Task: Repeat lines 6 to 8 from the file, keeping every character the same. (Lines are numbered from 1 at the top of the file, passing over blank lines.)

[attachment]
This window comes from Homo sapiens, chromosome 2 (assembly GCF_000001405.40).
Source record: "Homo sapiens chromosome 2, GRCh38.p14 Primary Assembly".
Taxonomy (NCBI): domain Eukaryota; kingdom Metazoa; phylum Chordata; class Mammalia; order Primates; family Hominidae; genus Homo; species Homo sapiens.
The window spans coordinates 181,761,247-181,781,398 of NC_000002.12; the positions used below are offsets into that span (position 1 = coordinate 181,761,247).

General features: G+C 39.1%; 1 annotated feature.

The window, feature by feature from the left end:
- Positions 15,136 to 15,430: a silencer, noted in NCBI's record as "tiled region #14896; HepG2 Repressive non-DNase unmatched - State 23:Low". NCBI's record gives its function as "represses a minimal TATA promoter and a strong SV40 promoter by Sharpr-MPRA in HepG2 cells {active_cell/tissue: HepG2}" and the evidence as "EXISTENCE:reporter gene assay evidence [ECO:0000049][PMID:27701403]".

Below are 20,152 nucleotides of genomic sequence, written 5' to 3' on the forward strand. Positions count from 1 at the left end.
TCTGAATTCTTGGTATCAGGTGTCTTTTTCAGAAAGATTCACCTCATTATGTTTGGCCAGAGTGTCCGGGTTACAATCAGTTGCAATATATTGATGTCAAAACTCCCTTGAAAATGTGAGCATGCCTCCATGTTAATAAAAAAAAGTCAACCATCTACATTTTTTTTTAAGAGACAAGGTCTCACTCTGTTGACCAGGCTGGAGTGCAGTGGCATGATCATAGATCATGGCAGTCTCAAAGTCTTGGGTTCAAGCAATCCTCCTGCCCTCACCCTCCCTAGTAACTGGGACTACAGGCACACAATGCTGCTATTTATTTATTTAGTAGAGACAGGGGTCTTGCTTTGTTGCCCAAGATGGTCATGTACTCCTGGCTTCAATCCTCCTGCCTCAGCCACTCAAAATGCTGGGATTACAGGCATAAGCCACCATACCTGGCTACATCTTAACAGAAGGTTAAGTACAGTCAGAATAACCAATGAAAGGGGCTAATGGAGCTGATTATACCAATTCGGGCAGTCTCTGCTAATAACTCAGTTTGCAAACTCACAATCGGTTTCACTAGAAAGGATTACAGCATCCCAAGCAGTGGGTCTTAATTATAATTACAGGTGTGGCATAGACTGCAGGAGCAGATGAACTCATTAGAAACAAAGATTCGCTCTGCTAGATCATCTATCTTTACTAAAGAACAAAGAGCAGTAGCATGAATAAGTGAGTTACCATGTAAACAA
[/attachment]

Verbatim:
The window, feature by feature from the left end:
- Positions 15,136 to 15,430: a silencer, noted in NCBI's record as "tiled region #14896; HepG2 Repressive non-DNase unmatched - State 23:Low". NCBI's record gives its function as "represses a minimal TATA promoter and a strong SV40 promoter by Sharpr-MPRA in HepG2 cells {active_cell/tissue: HepG2}" and the evidence as "EXISTENCE:reporter gene assay evidence [ECO:0000049][PMID:27701403]".

Below are 20,152 nucleotides of genomic sequence, written 5' to 3' on the forward strand. Positions count from 1 at the left end.